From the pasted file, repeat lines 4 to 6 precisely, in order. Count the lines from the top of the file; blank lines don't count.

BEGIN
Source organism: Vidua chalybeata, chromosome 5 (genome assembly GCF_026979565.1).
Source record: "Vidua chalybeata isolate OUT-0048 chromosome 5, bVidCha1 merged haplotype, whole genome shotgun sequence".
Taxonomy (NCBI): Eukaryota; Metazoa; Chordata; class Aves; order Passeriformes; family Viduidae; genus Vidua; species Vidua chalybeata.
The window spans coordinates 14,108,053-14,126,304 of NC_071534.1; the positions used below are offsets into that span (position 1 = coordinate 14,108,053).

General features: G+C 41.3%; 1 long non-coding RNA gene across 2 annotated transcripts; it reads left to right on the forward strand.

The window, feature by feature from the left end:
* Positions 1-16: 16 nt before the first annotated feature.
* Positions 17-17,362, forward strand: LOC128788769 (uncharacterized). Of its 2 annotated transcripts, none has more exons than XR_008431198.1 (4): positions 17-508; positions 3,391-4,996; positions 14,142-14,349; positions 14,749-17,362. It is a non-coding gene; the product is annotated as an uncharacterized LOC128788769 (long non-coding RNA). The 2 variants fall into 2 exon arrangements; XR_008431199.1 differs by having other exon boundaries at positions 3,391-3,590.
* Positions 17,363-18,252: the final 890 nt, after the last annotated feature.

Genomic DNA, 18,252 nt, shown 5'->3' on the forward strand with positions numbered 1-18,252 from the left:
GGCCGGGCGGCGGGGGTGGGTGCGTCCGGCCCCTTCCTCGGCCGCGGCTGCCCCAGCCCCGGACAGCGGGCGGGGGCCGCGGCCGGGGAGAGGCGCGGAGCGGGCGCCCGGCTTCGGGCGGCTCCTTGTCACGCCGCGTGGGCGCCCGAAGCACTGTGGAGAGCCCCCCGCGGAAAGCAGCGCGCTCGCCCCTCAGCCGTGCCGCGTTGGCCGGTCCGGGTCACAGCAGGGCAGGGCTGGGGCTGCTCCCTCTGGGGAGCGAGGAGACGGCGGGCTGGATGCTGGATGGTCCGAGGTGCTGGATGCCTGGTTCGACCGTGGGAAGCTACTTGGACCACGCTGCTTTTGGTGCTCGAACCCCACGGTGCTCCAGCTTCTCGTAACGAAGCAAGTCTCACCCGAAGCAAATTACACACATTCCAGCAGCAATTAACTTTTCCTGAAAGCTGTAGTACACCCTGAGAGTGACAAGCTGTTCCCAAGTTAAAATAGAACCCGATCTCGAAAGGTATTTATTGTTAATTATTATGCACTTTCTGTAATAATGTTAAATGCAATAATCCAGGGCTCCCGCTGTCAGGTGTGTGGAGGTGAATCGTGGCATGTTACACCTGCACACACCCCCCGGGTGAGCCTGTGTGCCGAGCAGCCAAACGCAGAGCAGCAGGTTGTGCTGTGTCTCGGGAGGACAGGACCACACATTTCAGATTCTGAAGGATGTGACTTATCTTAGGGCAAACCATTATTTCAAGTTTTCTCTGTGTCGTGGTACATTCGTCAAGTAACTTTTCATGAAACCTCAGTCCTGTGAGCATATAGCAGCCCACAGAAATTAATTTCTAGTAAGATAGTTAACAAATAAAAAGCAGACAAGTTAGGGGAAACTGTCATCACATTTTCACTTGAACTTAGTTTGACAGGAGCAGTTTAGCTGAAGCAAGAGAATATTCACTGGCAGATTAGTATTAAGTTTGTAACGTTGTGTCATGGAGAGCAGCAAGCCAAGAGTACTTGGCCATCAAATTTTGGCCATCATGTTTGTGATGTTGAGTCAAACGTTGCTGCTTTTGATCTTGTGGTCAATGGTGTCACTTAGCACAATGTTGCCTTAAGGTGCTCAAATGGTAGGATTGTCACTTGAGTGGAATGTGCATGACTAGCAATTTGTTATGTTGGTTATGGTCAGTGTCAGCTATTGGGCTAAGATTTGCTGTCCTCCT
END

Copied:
The window spans coordinates 14,108,053-14,126,304 of NC_071534.1; the positions used below are offsets into that span (position 1 = coordinate 14,108,053).

General features: G+C 41.3%; 1 long non-coding RNA gene across 2 annotated transcripts; it reads left to right on the forward strand.

The window, feature by feature from the left end: